Subject: Re: Another changer, another changer problem
To: None <email@example.com>
From: Greg A. Woods <firstname.lastname@example.org>
Date: 10/06/1998 15:26:33
[ On Tue, October 6, 1998 at 13:12:27 (-0400), der Mouse wrote: ]
> Subject: Re: Another changer, another changer problem
> >>> [...] is clearly the better approach.
> >> It's better - in some cases. It's also worse - in other cases.
> > I think it is *always* the better approach,
> As a simple example of a case where it's worse than the current
> approach, "why should all of a sudden /usr fail to mount just because I
> hauled a scratch disk out of my spare disk pile and connected it? Oh
> fsck, right, it had /usr from that other system on it briefly...". Or
> worse, there are disambiguating rules that choose the new disk's /usr
> and "what the h311 do you mean /usr/bin is suddenly full of sun3
> binaries instead of sparc binaries?!".
Those are all problems that can be avoided by a good and clean design of
this feature, and with careful use of naming conventions (which implies
that the label needs to be big enough to include all the information
that might be deemed important to disambiguate it from other entries).
> > however....
> >> It would be a good thing to have available. It would be an
> >> extremely obnoxious thing to have no alternative to.
> > I think the current existing approach offered by mount(2) is very
> > much an acceptable alternative.
> Then I think we are in furious agreement, lacking only
> - Either decide to use the last-mounted-on string from the superblock
> or find a place to stash the filesystem label string (I see no
> reason not to go with the former)
There are at least three problems with using the "last-mounted-on" string.
1. it would be throwing away useful information and potentially changing
something defined by the administrator. This string should always be
updated at *unmount* time. This alone doesn't rule out its use, but
the "partition label" string should never be updated automatically --
it must be updated only by a user with write access to the raw disk
(or at least to the partition table), and only under explicit manual
2. this field is currently not part of the partition table and is not
long enough to disambiguate paths with the same terminal directory
name. I don't even think a field with the semantics
"last-mounted-on" should be in the filesystem -- it should be in the
label. Relying on the filesystem structure to include this
information is wrong and cannot be guaranteed. I don't know what to
do about the size problem though, without simply expanding it to a
"decent" length (256?). [in addition there are things in the current
partition table that I think really belong in the filesystem!]
3. this implies the wrong semantics in the first place. The "label"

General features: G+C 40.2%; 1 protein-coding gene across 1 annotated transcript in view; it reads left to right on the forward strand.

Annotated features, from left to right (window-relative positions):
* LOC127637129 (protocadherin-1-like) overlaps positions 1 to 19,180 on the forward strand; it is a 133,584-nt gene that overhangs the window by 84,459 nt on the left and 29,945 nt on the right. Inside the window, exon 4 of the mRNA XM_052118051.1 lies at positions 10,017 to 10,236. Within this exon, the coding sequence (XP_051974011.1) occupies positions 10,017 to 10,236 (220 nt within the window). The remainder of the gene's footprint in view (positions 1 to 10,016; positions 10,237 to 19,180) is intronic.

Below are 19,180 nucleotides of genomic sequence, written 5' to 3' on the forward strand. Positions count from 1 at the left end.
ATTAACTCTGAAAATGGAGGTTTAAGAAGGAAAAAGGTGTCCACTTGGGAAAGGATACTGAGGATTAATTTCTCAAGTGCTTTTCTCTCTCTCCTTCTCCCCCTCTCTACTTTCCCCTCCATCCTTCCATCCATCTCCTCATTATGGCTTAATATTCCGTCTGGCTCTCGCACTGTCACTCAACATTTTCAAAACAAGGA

should be a unique string that is only related to the mount point by
some table such as /etc/fstab. The label should *not* be the
basename of the mount directory itself. This will help to avoid most
of the messy problems you describe above. If/when someone implements
such a scheme the should document these rules of thumb so that
admins and operators won't make mistakes that will lead to confusion.
> - An interface so that mount(8) can get a list of all disks on the
> system (to go searching for filesystems on) - anyone for
> /kern/disks/? :-)
This might be an OK approach, but I'd prefer a mountbylabel() system
call, or a unique flag for the existing mount(2) which would tell the
kernel to treat the "data" as a label name, not a special file
Some way for the user to inspect labels without needing read access to
the raw device is in itself a good idea, and a kernfs "disks" directory
with appropriate information in it is as good an approach as any and
certainly preferred by anyone who likes the "everything's a file"
> - A way to resolve ambiguities, or else decide to just error out (but
> remember that when multiple partitions begin at the same place, they
> will appear to contain the same superblock)
> - A command-line syntax to mount(8) to have it find the filesystem
> device by filesystem label instead of /dev name, and a companion
> syntax for fstab
> - Someone to actually implement it
> I am emphatically not volunteering for any of this. (I may implement
> /kern/disks, if only because it sounds like a cool idea on its own. If
> I do I'll let it be known.)
me neither -- at least not anywhere near the top of my so-called "todo"
list without further incentive! ;-)
Greg A. Woods
+1 416 218-0098 VE3TCP <email@example.com> <robohack!woods>
Planix, Inc. <firstname.lastname@example.org>; Secrets of the Weird <email@example.com>